These are radical times for Australia's foreign policy. Canberra's view of the South Pacific has fundamentally changed, as its commanding role in the multi-national force in the Solomon Islands has shown.
Australia's more aggressive approach to regional matters is, according to John Henderson from the University of Canterbury in New Zealand, down to one event - the Bali bombings. Eighty-eight Australians died in an attack last October that pushed the nation to the frontline of international terrorism.
"Australia felt threatened," Henderson told the BBC, "and as failing states (such as the Solomon Islands) were deemed a threat to Australian security, intervention was justified."
The Bali bombing made Australia feel vulnerable
The new approach has its critics. Jon Fraenkel from the University of the South Pacific has said the mission in the Solomons is fraught with problems.
"The Solomon Islands is to be transported back to the twilight of colonial rule," Mr Fraenkel wrote, "when colonists wrestled with the problem of... nurturing responsible leaders."
Australia's backyard includes some of the world's most vulnerable nations.
Tiny Nauru has faced accusations of money laundering, while Papua New Guinea faces a raft of social, economic and political challenges. Some observers see the Solomons intervention as a warning to PNG that Canberra won't stand idly by while its neighbours fail.
"I'm sure it is intended as such though it could also backfire badly," said Sinclair Dinnan from the Australian National University (ANU), "as Australia is already seen as insensitive and bullying by many in the PNG political establishment."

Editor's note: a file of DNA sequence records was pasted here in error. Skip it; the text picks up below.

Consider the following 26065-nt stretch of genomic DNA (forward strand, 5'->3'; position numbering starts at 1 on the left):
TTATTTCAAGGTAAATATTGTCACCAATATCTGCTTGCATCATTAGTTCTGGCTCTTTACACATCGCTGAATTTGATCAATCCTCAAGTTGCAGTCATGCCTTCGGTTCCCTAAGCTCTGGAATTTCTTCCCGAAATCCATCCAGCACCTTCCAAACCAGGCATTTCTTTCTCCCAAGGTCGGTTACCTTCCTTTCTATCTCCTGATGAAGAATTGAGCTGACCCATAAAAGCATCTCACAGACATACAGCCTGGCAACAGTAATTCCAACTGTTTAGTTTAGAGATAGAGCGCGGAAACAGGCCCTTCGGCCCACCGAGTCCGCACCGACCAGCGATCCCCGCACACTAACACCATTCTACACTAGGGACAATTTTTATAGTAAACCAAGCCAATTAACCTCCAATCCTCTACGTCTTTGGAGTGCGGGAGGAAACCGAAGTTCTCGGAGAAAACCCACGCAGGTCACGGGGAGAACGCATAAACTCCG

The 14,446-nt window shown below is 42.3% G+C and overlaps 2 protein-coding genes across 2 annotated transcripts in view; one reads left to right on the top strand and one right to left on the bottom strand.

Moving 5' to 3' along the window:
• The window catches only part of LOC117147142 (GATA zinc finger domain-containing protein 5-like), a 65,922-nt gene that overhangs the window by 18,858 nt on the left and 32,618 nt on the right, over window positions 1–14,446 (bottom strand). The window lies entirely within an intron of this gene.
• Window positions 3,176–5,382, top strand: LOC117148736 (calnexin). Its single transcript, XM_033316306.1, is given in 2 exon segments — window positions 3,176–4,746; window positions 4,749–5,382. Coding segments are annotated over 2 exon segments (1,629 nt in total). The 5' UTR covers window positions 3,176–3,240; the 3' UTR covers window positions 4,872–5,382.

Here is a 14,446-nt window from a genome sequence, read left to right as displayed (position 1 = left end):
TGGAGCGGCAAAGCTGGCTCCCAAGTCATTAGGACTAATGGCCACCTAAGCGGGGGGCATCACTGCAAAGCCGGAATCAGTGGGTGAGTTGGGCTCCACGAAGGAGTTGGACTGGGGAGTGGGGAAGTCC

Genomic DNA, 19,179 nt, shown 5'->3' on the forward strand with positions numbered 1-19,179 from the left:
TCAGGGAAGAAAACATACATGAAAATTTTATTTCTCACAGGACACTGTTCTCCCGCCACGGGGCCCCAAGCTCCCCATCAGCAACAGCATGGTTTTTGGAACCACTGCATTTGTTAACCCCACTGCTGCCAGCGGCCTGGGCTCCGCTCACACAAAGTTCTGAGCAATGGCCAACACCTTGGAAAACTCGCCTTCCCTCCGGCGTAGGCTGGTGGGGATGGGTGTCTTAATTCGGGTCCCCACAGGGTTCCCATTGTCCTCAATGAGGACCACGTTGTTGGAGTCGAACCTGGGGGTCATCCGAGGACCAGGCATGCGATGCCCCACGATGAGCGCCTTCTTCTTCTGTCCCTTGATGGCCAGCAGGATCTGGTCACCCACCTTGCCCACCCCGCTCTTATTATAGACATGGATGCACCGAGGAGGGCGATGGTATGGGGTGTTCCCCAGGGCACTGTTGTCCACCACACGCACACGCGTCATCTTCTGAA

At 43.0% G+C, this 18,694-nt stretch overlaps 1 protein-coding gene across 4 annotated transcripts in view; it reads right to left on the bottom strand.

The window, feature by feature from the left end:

"I suspect a much more interventionist approach," Mr Dinnan explained to BBC News Online, "though primarily through the development assistance programme rather through armed intervention."
So aid rather than military muscle could determine Australia's influence on the region. Another Solomons-style rescue operation is unlikely.
Speaking at the Pacific Islands Forum in Auckland, Mr Howard said assistance would now come with strings attached to promote sound governance.
The Solomons public has welcomed the peacekeepers
"Increasingly in the future Australia will be saying as a condition of aid
that corruption must be eliminated," he said.
The broad feeling is that the Pacific states will welcome help from
Australia, the region's superpower. What they won't stand for is being told what's good for them.
Fiji's Prime Minister, Laisenia Qarase, warned if Australia made financial
relief too much of a political tool, it might be rejected. "We also have
the right to choose whether we accept the aid as an independent and
sovereign state," Mr Qarase said.
Papua New Guinea's Prime Minister, Sir Michael Somare, also warned outsiders against interfering in his country's unique affairs.
"Take PNG - you cannot run 1,000 tribes and put them as a government, you cannot run the societies that we have run. We've made a success of it," he told the forum.
Security, economic stability and corruption will dominate this year's meeting.
Australia's focus on law and order could see aid directed away from traditional areas of concern such as poverty.
John Howard has repeatedly warned that "failing states" could become havens for terrorists.
Former Australian defence adviser, Adam Cobb, agrees.
"There is a growing body of open source evidence on this," he told the BBC. "Indonesia and Malaysia are problem areas and the Pacific provides low-level pathways, such as easy access to visas and false passports, into and out of these places."
Others aren't so sure, and believe Australia's aggressive interest in the
Pacific is meant for audiences far beyond the region, as well as voters at home.
"My own feeling is that this kind of rhetoric is designed to appeal to
Australia's fellow members of the 'coalition of the willing' (the US and
Britain) and Howard's domestic constituency," said the ANU's Sinclair